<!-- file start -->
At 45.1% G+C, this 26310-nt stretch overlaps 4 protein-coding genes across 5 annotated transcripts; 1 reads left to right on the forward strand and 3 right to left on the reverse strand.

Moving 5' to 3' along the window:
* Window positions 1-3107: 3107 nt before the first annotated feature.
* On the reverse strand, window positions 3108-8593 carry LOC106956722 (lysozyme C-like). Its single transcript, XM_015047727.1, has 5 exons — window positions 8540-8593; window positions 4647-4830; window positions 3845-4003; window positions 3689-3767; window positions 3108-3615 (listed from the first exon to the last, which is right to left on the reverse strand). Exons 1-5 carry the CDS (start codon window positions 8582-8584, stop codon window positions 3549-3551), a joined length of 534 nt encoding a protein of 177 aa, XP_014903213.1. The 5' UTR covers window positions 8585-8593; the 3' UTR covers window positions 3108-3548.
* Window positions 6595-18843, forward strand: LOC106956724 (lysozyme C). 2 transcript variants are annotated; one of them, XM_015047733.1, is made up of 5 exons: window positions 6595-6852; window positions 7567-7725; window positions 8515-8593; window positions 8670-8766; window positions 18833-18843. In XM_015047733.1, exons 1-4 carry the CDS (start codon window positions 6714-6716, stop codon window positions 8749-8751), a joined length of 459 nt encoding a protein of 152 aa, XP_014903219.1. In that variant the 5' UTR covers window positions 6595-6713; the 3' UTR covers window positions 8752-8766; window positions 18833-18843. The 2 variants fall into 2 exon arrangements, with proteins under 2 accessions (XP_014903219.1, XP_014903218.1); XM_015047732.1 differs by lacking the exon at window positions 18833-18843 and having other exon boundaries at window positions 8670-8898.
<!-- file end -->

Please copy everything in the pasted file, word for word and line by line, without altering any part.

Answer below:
At 45.1% G+C, this 26310-nt stretch overlaps 4 protein-coding genes across 5 annotated transcripts; 1 reads left to right on the forward strand and 3 right to left on the reverse strand.

Moving 5' to 3' along the window:
* Window positions 1-3107: 3107 nt before the first annotated feature.
* On the reverse strand, window positions 3108-8593 carry LOC106956722 (lysozyme C-like). Its single transcript, XM_015047727.1, has 5 exons — window positions 8540-8593; window positions 4647-4830; window positions 3845-4003; window positions 3689-3767; window positions 3108-3615 (listed from the first exon to the last, which is right to left on the reverse strand). Exons 1-5 carry the CDS (start codon window positions 8582-8584, stop codon window positions 3549-3551), a joined length of 534 nt encoding a protein of 177 aa, XP_014903213.1. The 5' UTR covers window positions 8585-8593; the 3' UTR covers window positions 3108-3548.
* Window positions 6595-18843, forward strand: LOC106956724 (lysozyme C). 2 transcript variants are annotated; one of them, XM_015047733.1, is made up of 5 exons: window positions 6595-6852; window positions 7567-7725; window positions 8515-8593; window positions 8670-8766; window positions 18833-18843. In XM_015047733.1, exons 1-4 carry the CDS (start codon window positions 6714-6716, stop codon window positions 8749-8751), a joined length of 459 nt encoding a protein of 152 aa, XP_014903219.1. In that variant the 5' UTR covers window positions 6595-6713; the 3' UTR covers window positions 8752-8766; window positions 18833-18843. The 2 variants fall into 2 exon arrangements, with proteins under 2 accessions (XP_014903219.1, XP_014903218.1); XM_015047732.1 differs by lacking the exon at window positions 18833-18843 and having other exon boundaries at window positions 8670-8898.